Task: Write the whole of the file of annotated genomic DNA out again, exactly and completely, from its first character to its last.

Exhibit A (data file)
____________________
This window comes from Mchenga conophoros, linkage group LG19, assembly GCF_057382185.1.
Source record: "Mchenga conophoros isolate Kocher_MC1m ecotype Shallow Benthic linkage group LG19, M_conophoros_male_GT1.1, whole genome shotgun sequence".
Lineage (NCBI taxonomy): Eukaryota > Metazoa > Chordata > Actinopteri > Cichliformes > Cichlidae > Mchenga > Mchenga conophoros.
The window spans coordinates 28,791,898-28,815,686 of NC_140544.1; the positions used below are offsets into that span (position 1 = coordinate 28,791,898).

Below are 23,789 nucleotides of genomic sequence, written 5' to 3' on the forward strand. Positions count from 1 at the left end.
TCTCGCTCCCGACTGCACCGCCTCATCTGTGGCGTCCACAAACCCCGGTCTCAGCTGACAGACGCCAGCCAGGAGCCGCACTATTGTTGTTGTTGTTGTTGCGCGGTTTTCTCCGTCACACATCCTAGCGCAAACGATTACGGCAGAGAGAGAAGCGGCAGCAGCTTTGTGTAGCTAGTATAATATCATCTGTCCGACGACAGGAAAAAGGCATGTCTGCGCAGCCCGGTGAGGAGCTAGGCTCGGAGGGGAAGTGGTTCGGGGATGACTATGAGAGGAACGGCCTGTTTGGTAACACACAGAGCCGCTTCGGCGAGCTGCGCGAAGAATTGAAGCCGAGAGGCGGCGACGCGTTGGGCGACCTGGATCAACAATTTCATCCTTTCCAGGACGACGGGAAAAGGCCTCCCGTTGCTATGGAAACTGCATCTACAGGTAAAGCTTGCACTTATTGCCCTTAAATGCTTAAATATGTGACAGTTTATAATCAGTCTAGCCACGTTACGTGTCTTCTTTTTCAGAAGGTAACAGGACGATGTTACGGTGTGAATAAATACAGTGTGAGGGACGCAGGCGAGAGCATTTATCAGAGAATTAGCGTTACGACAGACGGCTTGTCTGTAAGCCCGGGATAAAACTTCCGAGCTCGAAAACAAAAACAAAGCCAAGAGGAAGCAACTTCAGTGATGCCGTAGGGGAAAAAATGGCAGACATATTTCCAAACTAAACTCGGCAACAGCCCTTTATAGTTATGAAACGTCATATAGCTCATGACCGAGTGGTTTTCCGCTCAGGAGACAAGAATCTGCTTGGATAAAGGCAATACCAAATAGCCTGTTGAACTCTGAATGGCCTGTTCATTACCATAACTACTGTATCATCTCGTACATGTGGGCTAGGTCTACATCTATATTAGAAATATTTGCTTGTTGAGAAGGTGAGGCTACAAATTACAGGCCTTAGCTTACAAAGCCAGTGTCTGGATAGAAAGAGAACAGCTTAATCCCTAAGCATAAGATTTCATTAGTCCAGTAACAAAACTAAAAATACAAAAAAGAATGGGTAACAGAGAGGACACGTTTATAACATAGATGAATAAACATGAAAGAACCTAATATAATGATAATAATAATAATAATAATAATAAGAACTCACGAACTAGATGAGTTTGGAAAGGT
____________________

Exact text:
This window comes from Mchenga conophoros, linkage group LG19, assembly GCF_057382185.1.
Source record: "Mchenga conophoros isolate Kocher_MC1m ecotype Shallow Benthic linkage group LG19, M_conophoros_male_GT1.1, whole genome shotgun sequence".
Lineage (NCBI taxonomy): Eukaryota > Metazoa > Chordata > Actinopteri > Cichliformes > Cichlidae > Mchenga > Mchenga conophoros.
The window spans coordinates 28,791,898-28,815,686 of NC_140544.1; the positions used below are offsets into that span (position 1 = coordinate 28,791,898).

Below are 23,789 nucleotides of genomic sequence, written 5' to 3' on the forward strand. Positions count from 1 at the left end.
TCTCGCTCCCGACTGCACCGCCTCATCTGTGGCGTCCACAAACCCCGGTCTCAGCTGACAGACGCCAGCCAGGAGCCGCACTATTGTTGTTGTTGTTGTTGCGCGGTTTTCTCCGTCACACATCCTAGCGCAAACGATTACGGCAGAGAGAGAAGCGGCAGCAGCTTTGTGTAGCTAGTATAATATCATCTGTCCGACGACAGGAAAAAGGCATGTCTGCGCAGCCCGGTGAGGAGCTAGGCTCGGAGGGGAAGTGGTTCGGGGATGACTATGAGAGGAACGGCCTGTTTGGTAACACACAGAGCCGCTTCGGCGAGCTGCGCGAAGAATTGAAGCCGAGAGGCGGCGACGCGTTGGGCGACCTGGATCAACAATTTCATCCTTTCCAGGACGACGGGAAAAGGCCTCCCGTTGCTATGGAAACTGCATCTACAGGTAAAGCTTGCACTTATTGCCCTTAAATGCTTAAATATGTGACAGTTTATAATCAGTCTAGCCACGTTACGTGTCTTCTTTTTCAGAAGGTAACAGGACGATGTTACGGTGTGAATAAATACAGTGTGAGGGACGCAGGCGAGAGCATTTATCAGAGAATTAGCGTTACGACAGACGGCTTGTCTGTAAGCCCGGGATAAAACTTCCGAGCTCGAAAACAAAAACAAAGCCAAGAGGAAGCAACTTCAGTGATGCCGTAGGGGAAAAAATGGCAGACATATTTCCAAACTAAACTCGGCAACAGCCCTTTATAGTTATGAAACGTCATATAGCTCATGACCGAGTGGTTTTCCGCTCAGGAGACAAGAATCTGCTTGGATAAAGGCAATACCAAATAGCCTGTTGAACTCTGAATGGCCTGTTCATTACCATAACTACTGTATCATCTCGTACATGTGGGCTAGGTCTACATCTATATTAGAAATATTTGCTTGTTGAGAAGGTGAGGCTACAAATTACAGGCCTTAGCTTACAAAGCCAGTGTCTGGATAGAAAGAGAACAGCTTAATCCCTAAGCATAAGATTTCATTAGTCCAGTAACAAAACTAAAAATACAAAAAAGAATGGGTAACAGAGAGGACACGTTTATAACATAGATGAATAAACATGAAAGAACCTAATATAATGATAATAATAATAATAATAATAATAAGAACTCACGAACTAGATGAGTTTGGAAAGGT